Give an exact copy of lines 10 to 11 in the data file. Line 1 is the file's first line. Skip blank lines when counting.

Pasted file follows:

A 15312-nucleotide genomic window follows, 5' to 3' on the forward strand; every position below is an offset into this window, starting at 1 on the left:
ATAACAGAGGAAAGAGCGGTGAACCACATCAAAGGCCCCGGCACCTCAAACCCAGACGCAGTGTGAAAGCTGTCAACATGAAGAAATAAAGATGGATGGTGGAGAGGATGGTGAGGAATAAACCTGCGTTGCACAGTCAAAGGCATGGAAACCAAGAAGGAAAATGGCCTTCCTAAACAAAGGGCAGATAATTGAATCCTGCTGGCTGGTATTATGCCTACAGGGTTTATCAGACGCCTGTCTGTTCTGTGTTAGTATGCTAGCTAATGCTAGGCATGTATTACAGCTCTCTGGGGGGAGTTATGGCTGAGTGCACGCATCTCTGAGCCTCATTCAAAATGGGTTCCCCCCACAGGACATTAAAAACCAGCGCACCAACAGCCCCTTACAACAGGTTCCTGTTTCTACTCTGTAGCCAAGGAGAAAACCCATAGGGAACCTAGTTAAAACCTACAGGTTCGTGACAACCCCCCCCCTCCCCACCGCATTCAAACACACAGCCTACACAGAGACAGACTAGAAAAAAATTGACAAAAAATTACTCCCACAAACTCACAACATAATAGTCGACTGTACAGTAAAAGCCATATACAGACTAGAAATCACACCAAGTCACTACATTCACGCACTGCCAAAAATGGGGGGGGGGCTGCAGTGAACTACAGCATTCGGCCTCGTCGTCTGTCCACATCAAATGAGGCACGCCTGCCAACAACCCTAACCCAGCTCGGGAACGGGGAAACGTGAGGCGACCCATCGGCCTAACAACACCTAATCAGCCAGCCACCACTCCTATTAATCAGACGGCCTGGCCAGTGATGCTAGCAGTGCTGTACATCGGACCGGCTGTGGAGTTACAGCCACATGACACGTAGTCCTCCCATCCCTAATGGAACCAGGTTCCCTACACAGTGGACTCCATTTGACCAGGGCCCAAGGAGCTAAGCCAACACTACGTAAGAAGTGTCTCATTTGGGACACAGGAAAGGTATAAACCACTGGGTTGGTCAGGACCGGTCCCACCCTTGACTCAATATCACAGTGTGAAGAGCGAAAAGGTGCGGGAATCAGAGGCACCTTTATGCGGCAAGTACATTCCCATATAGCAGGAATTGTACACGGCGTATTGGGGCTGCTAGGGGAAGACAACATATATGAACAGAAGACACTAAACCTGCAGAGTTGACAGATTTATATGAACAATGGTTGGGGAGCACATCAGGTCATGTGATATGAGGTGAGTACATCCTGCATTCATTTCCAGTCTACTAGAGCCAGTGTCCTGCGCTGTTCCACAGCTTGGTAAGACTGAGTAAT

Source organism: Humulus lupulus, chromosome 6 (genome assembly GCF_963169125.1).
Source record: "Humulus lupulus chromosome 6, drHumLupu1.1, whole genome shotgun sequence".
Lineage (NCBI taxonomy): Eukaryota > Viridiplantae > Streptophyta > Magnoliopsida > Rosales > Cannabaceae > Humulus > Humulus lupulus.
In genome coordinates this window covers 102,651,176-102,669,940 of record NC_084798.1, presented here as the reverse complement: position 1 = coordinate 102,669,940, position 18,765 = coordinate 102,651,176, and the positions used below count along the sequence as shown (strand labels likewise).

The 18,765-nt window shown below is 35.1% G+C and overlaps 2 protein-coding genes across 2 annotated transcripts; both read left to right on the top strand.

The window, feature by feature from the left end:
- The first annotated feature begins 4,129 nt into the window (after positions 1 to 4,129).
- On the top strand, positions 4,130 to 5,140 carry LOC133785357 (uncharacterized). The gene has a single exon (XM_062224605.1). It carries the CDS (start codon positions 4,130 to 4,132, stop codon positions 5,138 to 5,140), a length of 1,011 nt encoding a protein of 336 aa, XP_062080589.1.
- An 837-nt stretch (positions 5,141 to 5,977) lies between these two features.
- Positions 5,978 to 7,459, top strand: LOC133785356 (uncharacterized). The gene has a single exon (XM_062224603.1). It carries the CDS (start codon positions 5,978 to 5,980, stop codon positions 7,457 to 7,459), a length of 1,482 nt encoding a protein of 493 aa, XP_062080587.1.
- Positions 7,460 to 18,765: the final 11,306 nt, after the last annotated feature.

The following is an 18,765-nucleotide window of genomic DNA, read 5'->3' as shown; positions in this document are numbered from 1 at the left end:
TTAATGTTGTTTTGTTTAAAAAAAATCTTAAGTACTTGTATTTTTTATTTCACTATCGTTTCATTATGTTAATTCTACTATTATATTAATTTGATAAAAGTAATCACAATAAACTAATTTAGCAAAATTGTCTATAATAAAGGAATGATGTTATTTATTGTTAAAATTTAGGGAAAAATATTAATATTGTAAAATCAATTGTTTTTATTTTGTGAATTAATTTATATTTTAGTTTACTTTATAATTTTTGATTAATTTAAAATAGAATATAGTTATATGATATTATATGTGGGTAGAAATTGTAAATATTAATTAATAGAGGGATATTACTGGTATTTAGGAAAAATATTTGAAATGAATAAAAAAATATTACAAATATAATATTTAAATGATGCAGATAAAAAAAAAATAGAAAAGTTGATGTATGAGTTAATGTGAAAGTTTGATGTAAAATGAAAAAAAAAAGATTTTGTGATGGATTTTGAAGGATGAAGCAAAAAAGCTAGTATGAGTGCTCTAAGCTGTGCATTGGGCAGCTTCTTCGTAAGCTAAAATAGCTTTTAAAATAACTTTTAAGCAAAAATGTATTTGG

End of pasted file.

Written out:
- On the top strand, positions 4,130 to 5,140 carry LOC133785357 (uncharacterized). The gene has a single exon (XM_062224605.1). It carries the CDS (start codon positions 4,130 to 4,132, stop codon positions 5,138 to 5,140), a length of 1,011 nt encoding a protein of 336 aa, XP_062080589.1.
- An 837-nt stretch (positions 5,141 to 5,977) lies between these two features.